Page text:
A column by Bob Stallman, American Farm Bureau Federation President
I am blessed. I have two children, now grown, and eight young grandchildren who have never known hunger. Sadly, that is not the case for many American parents, some probably living in your very own town.
According to the Agriculture Department, more than 16 million kids don’t know where their next meal is coming from. Many times, the only meals they receive are at school or in after school programs.
Head of the Class
We’ve all felt that pang of hunger, the rumbling of our stomachs during a meeting or classroom lecture. And we all know how that feeling makes it that much harder to concentrate on the subject at hand. So, you can imagine how difficult it is for a child to focus on a math equation or learn a new spelling word while trying to ignore the persistent pangs of hunger.
Not surprisingly, research shows that hungry kids do more poorly in school and have lower academic success. Kids need proper nutrition. It’s vital to their growth and development—both physically and mentally.
In 2010, more than 20 million low-income kids received free or reduced-price meals through the National School Lunch Program. This important program, funded by the farm bill, helps feed kids during the school week, but what happens during the weekend or summer months? According to statistics, only 2.3 million of those same children participating in the school lunch program took advantage of the Summer Food Service Program that same year.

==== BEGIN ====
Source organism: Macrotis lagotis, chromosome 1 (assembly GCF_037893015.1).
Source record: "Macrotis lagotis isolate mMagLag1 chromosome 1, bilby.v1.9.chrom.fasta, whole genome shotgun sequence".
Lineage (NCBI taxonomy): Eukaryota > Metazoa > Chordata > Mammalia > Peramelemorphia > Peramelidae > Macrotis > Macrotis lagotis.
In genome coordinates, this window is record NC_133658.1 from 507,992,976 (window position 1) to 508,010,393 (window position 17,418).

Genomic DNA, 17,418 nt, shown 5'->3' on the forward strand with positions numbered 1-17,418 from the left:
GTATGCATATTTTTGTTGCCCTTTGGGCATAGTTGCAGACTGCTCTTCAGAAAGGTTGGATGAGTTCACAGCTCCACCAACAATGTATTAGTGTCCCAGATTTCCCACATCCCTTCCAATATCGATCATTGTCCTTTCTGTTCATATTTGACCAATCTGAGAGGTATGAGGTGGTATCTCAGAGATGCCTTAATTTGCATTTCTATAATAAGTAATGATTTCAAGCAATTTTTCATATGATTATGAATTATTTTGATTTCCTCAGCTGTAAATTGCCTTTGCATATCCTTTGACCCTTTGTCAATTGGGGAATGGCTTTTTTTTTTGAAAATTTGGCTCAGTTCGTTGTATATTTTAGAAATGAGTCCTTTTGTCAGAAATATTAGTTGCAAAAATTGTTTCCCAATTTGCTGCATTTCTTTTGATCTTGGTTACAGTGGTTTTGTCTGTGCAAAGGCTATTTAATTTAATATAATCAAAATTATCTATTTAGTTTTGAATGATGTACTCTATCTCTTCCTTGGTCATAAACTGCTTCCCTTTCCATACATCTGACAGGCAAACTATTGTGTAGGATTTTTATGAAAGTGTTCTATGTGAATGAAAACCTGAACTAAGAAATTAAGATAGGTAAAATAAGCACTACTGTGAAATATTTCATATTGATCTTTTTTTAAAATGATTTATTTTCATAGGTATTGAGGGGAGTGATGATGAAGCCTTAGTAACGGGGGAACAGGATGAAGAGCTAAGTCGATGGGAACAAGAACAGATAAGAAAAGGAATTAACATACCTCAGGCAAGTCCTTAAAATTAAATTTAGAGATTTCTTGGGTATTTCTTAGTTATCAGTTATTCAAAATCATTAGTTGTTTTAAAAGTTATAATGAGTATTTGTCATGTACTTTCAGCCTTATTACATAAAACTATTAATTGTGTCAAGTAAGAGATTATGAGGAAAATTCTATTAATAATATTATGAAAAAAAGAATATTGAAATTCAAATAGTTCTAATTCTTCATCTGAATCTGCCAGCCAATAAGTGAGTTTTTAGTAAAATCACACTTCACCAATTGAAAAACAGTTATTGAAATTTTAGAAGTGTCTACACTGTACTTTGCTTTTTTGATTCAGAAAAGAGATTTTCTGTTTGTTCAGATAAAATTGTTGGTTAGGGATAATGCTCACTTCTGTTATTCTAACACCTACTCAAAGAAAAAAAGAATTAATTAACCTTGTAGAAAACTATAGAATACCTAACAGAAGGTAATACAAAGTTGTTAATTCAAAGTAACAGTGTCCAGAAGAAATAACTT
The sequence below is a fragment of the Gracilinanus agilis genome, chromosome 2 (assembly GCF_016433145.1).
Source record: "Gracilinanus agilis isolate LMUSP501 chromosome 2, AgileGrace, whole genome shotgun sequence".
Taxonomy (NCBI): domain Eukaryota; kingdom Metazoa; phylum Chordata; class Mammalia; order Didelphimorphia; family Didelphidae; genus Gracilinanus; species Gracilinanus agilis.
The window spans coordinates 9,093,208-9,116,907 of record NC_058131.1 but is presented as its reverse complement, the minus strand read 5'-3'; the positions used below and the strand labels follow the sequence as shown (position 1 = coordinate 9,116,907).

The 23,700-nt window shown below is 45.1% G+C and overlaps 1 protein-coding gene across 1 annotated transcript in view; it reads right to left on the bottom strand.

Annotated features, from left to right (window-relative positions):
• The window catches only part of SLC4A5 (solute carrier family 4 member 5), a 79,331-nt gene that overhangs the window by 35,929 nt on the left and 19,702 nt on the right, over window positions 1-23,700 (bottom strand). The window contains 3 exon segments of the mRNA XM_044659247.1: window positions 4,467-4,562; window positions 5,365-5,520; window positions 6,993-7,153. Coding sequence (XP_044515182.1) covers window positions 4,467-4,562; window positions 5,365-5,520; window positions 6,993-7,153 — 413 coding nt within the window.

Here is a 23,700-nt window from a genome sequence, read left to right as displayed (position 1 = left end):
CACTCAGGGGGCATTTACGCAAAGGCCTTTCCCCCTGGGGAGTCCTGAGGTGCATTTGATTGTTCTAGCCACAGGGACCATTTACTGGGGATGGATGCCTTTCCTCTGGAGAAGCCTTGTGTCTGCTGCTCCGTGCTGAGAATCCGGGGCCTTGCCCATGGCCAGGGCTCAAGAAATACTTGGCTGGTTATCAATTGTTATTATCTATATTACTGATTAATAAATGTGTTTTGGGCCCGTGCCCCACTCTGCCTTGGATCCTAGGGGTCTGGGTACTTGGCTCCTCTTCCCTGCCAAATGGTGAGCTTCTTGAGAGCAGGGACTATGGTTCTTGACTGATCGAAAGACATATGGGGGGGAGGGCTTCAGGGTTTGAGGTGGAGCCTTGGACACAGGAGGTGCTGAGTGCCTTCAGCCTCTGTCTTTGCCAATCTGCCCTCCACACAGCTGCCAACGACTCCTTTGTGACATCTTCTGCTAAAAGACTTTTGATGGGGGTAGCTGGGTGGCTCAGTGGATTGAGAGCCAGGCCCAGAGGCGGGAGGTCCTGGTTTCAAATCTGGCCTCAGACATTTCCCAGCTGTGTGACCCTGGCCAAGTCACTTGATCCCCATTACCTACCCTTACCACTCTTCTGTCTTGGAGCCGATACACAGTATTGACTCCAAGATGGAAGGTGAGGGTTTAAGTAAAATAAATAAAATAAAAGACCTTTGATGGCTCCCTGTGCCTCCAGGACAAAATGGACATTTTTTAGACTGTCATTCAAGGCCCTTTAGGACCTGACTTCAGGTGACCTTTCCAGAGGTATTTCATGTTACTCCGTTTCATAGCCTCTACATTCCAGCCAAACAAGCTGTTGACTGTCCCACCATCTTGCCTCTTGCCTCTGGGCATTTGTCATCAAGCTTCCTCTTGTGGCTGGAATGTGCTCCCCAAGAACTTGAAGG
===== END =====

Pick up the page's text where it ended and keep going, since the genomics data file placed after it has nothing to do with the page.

This is where organizations like Feeding America come in. Through volunteer efforts, donations and financial contributions, Farm Bureau proudly partners with Feeding America and other hunger organizations to try to reduce childhood hunger. In the past nine years, Farm Bureau families have gathered more than 49 million pounds of food, logged nearly 60,000 volunteer hours and raised more than $1.8 million in donations for Feeding America and other hunger organizations.
Apples Aren’t for Just Teachers
Feeding America serves nearly 14 million children. Through initiatives like the Backpack Program and Kids Café, school kids can have access to food when school is not in session.
The Backpack Program helps kids get nutritious and easy-to-prepare food they need over the course of the weekend. Bags of food assembled by volunteers at local food banks are distributed to nearly 230,000 children at the end of each week throughout the year. In March 2011, Virginia Farm Bureau members filled more than 1,400 backpacks for children who participated in school lunch programs.
The Kids Cafe program provides free meals and snacks to low-income kids during after-school hours at facilities like Boys and Girls Clubs, churches and public schools. But, in reality, this program provides much more than nutritious snacks; it gives children an opportunity to escape from their daily lives of poverty for awhile and just be kids.
So, as you and your children pick out new backpacks and lunchboxes for this coming school year, remember those kids who have nothing with which to fill a lunch sack. Contact your local Farm Bureau or food bank and see how you can help keep one less child from going to school hungry.
Did you know that there are five food banks that serve Wisconsin? To find the one nearest you, visit: http://feedingamerica.org/foodbank-results.aspx?state=WI